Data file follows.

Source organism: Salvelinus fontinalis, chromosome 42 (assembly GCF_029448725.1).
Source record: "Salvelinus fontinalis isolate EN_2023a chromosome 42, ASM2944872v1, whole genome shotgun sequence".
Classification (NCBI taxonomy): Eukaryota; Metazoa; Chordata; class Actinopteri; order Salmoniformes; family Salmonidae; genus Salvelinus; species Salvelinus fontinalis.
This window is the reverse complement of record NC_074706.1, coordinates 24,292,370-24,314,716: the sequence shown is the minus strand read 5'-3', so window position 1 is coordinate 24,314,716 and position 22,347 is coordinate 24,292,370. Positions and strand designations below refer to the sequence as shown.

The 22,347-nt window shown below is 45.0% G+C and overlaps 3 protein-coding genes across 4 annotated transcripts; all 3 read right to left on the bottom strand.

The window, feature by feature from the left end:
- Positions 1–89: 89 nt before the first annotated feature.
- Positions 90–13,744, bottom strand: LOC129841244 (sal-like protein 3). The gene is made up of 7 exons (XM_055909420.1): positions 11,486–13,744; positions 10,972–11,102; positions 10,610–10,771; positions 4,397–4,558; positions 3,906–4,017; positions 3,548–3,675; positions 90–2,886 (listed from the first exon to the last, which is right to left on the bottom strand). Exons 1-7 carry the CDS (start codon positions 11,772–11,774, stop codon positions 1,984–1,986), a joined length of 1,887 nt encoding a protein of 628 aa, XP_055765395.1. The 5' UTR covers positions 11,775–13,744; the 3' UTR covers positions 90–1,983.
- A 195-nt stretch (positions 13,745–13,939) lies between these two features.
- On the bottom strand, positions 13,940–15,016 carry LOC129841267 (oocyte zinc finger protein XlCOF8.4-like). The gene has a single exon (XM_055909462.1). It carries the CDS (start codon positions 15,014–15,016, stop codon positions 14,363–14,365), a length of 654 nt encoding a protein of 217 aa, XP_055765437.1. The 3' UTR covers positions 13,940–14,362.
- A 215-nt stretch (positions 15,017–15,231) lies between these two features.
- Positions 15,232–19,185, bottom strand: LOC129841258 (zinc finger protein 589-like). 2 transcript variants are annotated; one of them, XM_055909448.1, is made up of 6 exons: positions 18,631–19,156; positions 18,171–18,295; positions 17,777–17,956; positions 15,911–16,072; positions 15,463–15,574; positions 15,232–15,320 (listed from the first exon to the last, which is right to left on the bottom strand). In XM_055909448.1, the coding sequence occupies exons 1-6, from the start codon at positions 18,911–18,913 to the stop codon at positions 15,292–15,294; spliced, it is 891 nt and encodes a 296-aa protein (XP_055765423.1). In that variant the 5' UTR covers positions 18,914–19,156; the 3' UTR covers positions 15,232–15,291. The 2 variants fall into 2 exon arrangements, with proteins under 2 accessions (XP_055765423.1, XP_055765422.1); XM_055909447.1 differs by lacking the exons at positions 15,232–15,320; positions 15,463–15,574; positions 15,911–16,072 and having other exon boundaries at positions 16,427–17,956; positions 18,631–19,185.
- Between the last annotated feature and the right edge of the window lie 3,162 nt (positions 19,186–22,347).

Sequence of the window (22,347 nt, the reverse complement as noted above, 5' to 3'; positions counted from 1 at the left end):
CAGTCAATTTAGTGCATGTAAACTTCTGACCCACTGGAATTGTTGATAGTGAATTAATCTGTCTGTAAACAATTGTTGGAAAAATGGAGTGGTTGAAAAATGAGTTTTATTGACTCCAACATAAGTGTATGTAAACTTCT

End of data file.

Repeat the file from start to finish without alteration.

Source organism: Salvelinus fontinalis, chromosome 42 (assembly GCF_029448725.1).
Source record: "Salvelinus fontinalis isolate EN_2023a chromosome 42, ASM2944872v1, whole genome shotgun sequence".
Classification (NCBI taxonomy): Eukaryota; Metazoa; Chordata; class Actinopteri; order Salmoniformes; family Salmonidae; genus Salvelinus; species Salvelinus fontinalis.
This window is the reverse complement of record NC_074706.1, coordinates 24,292,370-24,314,716: the sequence shown is the minus strand read 5'-3', so window position 1 is coordinate 24,314,716 and position 22,347 is coordinate 24,292,370. Positions and strand designations below refer to the sequence as shown.

The 22,347-nt window shown below is 45.0% G+C and overlaps 3 protein-coding genes across 4 annotated transcripts; all 3 read right to left on the bottom strand.

The window, feature by feature from the left end:
- Positions 1–89: 89 nt before the first annotated feature.
- Positions 90–13,744, bottom strand: LOC129841244 (sal-like protein 3). The gene is made up of 7 exons (XM_055909420.1): positions 11,486–13,744; positions 10,972–11,102; positions 10,610–10,771; positions 4,397–4,558; positions 3,906–4,017; positions 3,548–3,675; positions 90–2,886 (listed from the first exon to the last, which is right to left on the bottom strand). Exons 1-7 carry the CDS (start codon positions 11,772–11,774, stop codon positions 1,984–1,986), a joined length of 1,887 nt encoding a protein of 628 aa, XP_055765395.1. The 5' UTR covers positions 11,775–13,744; the 3' UTR covers positions 90–1,983.
- A 195-nt stretch (positions 13,745–13,939) lies between these two features.
- On the bottom strand, positions 13,940–15,016 carry LOC129841267 (oocyte zinc finger protein XlCOF8.4-like). The gene has a single exon (XM_055909462.1). It carries the CDS (start codon positions 15,014–15,016, stop codon positions 14,363–14,365), a length of 654 nt encoding a protein of 217 aa, XP_055765437.1. The 3' UTR covers positions 13,940–14,362.
- A 215-nt stretch (positions 15,017–15,231) lies between these two features.
- Positions 15,232–19,185, bottom strand: LOC129841258 (zinc finger protein 589-like). 2 transcript variants are annotated; one of them, XM_055909448.1, is made up of 6 exons: positions 18,631–19,156; positions 18,171–18,295; positions 17,777–17,956; positions 15,911–16,072; positions 15,463–15,574; positions 15,232–15,320 (listed from the first exon to the last, which is right to left on the bottom strand). In XM_055909448.1, the coding sequence occupies exons 1-6, from the start codon at positions 18,911–18,913 to the stop codon at positions 15,292–15,294; spliced, it is 891 nt and encodes a 296-aa protein (XP_055765423.1). In that variant the 5' UTR covers positions 18,914–19,156; the 3' UTR covers positions 15,232–15,291. The 2 variants fall into 2 exon arrangements, with proteins under 2 accessions (XP_055765423.1, XP_055765422.1); XM_055909447.1 differs by lacking the exons at positions 15,232–15,320; positions 15,463–15,574; positions 15,911–16,072 and having other exon boundaries at positions 16,427–17,956; positions 18,631–19,185.
- Between the last annotated feature and the right edge of the window lie 3,162 nt (positions 19,186–22,347).

Sequence of the window (22,347 nt, the reverse complement as noted above, 5' to 3'; positions counted from 1 at the left end):
CAGTCAATTTAGTGCATGTAAACTTCTGACCCACTGGAATTGTTGATAGTGAATTAATCTGTCTGTAAACAATTGTTGGAAAAATGGAGTGGTTGAAAAATGAGTTTTATTGACTCCAACATAAGTGTATGTAAACTTCT